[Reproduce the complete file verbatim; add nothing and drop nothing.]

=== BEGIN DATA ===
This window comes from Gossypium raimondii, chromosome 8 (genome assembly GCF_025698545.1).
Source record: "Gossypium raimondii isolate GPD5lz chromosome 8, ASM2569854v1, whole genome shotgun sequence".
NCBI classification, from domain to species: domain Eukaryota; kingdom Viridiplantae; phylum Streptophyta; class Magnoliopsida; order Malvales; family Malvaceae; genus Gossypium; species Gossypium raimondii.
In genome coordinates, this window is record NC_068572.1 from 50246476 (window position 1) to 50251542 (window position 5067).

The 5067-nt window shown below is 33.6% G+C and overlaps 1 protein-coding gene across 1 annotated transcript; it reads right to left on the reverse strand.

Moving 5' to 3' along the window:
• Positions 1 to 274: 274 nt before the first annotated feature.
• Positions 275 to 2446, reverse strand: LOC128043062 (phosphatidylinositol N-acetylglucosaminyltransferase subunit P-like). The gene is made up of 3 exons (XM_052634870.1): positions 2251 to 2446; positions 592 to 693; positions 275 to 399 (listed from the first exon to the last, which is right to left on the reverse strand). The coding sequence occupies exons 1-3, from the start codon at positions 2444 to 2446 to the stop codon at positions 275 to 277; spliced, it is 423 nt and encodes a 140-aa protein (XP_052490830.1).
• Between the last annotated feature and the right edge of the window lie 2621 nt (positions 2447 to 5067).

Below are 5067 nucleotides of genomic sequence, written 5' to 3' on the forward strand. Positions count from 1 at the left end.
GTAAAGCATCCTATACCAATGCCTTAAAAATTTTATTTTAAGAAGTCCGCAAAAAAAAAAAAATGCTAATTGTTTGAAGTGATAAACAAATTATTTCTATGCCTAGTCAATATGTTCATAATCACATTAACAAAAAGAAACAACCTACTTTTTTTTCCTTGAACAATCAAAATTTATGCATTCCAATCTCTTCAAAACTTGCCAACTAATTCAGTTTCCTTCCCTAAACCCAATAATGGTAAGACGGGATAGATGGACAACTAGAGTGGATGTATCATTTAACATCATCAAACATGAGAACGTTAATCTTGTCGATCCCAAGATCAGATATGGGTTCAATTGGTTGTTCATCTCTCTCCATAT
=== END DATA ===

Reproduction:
This window comes from Gossypium raimondii, chromosome 8 (genome assembly GCF_025698545.1).
Source record: "Gossypium raimondii isolate GPD5lz chromosome 8, ASM2569854v1, whole genome shotgun sequence".
NCBI classification, from domain to species: domain Eukaryota; kingdom Viridiplantae; phylum Streptophyta; class Magnoliopsida; order Malvales; family Malvaceae; genus Gossypium; species Gossypium raimondii.
In genome coordinates, this window is record NC_068572.1 from 50246476 (window position 1) to 50251542 (window position 5067).

The 5067-nt window shown below is 33.6% G+C and overlaps 1 protein-coding gene across 1 annotated transcript; it reads right to left on the reverse strand.

Moving 5' to 3' along the window:
• Positions 1 to 274: 274 nt before the first annotated feature.
• Positions 275 to 2446, reverse strand: LOC128043062 (phosphatidylinositol N-acetylglucosaminyltransferase subunit P-like). The gene is made up of 3 exons (XM_052634870.1): positions 2251 to 2446; positions 592 to 693; positions 275 to 399 (listed from the first exon to the last, which is right to left on the reverse strand). The coding sequence occupies exons 1-3, from the start codon at positions 2444 to 2446 to the stop codon at positions 275 to 277; spliced, it is 423 nt and encodes a 140-aa protein (XP_052490830.1).
• Between the last annotated feature and the right edge of the window lie 2621 nt (positions 2447 to 5067).

Below are 5067 nucleotides of genomic sequence, written 5' to 3' on the forward strand. Positions count from 1 at the left end.
GTAAAGCATCCTATACCAATGCCTTAAAAATTTTATTTTAAGAAGTCCGCAAAAAAAAAAAAATGCTAATTGTTTGAAGTGATAAACAAATTATTTCTATGCCTAGTCAATATGTTCATAATCACATTAACAAAAAGAAACAACCTACTTTTTTTTCCTTGAACAATCAAAATTTATGCATTCCAATCTCTTCAAAACTTGCCAACTAATTCAGTTTCCTTCCCTAAACCCAATAATGGTAAGACGGGATAGATGGACAACTAGAGTGGATGTATCATTTAACATCATCAAACATGAGAACGTTAATCTTGTCGATCCCAAGATCAGATATGGGTTCAATTGGTTGTTCATCTCTCTCCATAT